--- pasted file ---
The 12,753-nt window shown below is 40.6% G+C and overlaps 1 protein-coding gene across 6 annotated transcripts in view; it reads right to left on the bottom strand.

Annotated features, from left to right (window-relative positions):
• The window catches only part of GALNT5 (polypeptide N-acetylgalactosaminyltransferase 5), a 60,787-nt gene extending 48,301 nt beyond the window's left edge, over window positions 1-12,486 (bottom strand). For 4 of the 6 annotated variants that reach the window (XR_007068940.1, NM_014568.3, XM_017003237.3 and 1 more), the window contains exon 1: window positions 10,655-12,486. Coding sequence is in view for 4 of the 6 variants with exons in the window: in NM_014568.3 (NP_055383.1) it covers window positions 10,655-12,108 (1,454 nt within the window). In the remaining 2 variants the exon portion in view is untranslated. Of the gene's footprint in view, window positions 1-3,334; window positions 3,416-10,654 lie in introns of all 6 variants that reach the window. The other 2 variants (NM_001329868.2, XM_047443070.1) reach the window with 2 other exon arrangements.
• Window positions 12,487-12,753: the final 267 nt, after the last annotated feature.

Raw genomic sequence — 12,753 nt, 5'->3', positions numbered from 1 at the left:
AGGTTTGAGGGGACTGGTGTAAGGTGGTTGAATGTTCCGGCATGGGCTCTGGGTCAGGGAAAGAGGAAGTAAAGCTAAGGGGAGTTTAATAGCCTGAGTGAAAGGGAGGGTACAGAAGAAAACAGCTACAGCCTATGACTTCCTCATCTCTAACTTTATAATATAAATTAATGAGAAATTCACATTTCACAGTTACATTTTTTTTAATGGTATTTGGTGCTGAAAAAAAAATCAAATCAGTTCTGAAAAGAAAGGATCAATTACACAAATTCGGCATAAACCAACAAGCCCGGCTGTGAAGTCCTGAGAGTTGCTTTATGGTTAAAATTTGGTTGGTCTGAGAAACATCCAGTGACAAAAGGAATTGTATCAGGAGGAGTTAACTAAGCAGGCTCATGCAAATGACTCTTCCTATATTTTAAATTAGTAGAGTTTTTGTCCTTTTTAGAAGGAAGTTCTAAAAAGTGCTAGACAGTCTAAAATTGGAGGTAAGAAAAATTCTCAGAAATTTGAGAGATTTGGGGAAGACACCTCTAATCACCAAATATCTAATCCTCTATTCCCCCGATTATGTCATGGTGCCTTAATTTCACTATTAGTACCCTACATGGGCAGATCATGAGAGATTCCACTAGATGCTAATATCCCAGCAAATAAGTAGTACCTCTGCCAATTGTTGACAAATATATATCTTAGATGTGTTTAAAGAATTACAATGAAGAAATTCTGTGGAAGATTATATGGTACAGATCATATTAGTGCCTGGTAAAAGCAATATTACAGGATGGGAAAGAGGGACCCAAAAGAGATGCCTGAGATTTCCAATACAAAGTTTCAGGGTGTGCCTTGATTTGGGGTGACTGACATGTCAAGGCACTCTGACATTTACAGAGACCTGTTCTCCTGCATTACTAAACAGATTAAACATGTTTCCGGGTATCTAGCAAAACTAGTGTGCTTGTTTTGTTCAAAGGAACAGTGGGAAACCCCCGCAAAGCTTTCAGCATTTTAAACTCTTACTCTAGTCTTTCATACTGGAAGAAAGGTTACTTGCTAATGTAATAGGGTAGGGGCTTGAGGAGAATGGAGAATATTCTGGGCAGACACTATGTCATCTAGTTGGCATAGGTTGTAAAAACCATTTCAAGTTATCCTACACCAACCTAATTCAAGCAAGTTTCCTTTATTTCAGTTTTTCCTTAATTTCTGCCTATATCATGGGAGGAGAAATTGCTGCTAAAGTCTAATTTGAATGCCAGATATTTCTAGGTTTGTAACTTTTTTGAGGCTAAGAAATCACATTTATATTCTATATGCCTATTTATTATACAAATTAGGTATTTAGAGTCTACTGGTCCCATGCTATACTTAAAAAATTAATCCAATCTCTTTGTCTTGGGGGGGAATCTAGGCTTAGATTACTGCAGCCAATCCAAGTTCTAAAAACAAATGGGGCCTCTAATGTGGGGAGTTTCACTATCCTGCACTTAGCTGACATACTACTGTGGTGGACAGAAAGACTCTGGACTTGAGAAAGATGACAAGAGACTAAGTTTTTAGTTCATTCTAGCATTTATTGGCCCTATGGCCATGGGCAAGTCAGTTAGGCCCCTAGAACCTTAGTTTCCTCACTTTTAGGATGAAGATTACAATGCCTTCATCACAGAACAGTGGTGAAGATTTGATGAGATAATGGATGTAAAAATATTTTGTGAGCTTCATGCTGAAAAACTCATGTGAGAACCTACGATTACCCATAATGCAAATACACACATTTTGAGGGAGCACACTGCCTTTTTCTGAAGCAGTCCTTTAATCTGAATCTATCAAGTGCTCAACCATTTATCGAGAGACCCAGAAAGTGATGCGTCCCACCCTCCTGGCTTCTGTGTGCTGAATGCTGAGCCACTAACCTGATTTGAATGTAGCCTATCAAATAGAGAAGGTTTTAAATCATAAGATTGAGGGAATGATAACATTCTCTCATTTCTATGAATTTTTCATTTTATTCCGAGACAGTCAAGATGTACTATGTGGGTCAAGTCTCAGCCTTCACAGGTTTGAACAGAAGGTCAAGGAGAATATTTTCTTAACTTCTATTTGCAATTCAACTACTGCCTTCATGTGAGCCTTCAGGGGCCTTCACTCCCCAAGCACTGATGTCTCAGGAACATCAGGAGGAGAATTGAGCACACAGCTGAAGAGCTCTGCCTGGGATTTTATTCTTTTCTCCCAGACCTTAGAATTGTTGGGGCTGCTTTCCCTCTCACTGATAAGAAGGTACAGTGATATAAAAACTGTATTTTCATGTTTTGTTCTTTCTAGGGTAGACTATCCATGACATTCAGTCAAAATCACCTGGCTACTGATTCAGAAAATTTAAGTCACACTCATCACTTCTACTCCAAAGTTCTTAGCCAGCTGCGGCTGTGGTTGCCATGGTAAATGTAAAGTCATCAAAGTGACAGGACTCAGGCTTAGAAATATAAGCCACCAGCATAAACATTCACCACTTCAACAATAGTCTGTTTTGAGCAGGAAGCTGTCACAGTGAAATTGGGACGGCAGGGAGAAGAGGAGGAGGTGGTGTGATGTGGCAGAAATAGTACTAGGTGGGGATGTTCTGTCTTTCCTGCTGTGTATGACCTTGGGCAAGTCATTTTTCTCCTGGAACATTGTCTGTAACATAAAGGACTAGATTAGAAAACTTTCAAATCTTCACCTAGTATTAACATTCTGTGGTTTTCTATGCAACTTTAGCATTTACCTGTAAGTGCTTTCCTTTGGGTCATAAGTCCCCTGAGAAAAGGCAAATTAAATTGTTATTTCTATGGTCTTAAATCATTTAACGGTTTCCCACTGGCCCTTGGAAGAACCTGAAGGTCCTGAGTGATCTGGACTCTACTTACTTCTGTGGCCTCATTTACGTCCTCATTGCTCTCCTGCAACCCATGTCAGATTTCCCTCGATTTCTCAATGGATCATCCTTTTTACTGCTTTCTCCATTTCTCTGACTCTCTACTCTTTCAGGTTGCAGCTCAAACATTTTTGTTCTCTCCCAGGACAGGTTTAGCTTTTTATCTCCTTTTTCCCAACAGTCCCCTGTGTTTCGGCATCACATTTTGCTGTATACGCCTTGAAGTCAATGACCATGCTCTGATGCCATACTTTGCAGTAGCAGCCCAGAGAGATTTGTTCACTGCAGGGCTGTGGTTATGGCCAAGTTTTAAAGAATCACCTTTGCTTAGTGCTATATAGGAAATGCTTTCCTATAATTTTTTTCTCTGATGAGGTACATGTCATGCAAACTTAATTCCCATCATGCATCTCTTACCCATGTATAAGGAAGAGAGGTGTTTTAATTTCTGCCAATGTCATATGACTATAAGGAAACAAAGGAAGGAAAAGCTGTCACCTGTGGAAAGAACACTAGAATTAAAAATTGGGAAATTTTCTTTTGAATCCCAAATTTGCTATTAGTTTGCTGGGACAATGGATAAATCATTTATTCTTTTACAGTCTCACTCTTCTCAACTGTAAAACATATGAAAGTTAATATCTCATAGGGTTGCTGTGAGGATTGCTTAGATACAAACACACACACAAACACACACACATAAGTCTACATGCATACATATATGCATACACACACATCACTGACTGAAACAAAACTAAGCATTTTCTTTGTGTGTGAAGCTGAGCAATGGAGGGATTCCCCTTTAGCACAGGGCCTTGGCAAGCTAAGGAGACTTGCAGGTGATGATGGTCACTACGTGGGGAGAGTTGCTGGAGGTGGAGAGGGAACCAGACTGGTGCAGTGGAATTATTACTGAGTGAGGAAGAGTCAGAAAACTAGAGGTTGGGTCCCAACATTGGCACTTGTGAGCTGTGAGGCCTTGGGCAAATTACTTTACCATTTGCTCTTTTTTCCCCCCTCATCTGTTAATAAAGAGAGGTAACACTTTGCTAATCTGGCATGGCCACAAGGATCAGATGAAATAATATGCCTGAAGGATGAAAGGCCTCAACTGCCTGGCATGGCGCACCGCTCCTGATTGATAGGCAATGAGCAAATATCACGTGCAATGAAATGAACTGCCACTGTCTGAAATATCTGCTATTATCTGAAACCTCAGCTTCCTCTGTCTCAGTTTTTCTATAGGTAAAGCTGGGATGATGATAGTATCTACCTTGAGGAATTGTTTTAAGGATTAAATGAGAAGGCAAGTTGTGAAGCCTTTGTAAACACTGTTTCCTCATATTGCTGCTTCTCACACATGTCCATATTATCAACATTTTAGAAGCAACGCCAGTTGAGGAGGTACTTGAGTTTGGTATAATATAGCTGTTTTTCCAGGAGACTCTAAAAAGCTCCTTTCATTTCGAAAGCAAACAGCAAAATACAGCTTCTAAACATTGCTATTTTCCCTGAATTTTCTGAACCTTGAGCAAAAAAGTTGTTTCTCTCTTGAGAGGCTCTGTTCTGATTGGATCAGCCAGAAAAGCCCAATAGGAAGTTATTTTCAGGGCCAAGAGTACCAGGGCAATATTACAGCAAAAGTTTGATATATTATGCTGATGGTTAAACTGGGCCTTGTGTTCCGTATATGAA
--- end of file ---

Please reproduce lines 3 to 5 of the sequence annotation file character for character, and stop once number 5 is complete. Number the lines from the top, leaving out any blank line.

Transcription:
• The window catches only part of GALNT5 (polypeptide N-acetylgalactosaminyltransferase 5), a 60,787-nt gene extending 48,301 nt beyond the window's left edge, over window positions 1-12,486 (bottom strand). For 4 of the 6 annotated variants that reach the window (XR_007068940.1, NM_014568.3, XM_017003237.3 and 1 more), the window contains exon 1: window positions 10,655-12,486. Coding sequence is in view for 4 of the 6 variants with exons in the window: in NM_014568.3 (NP_055383.1) it covers window positions 10,655-12,108 (1,454 nt within the window). In the remaining 2 variants the exon portion in view is untranslated. Of the gene's footprint in view, window positions 1-3,334; window positions 3,416-10,654 lie in introns of all 6 variants that reach the window. The other 2 variants (NM_001329868.2, XM_047443070.1) reach the window with 2 other exon arrangements.
• Window positions 12,487-12,753: the final 267 nt, after the last annotated feature.

Raw genomic sequence — 12,753 nt, 5'->3', positions numbered from 1 at the left: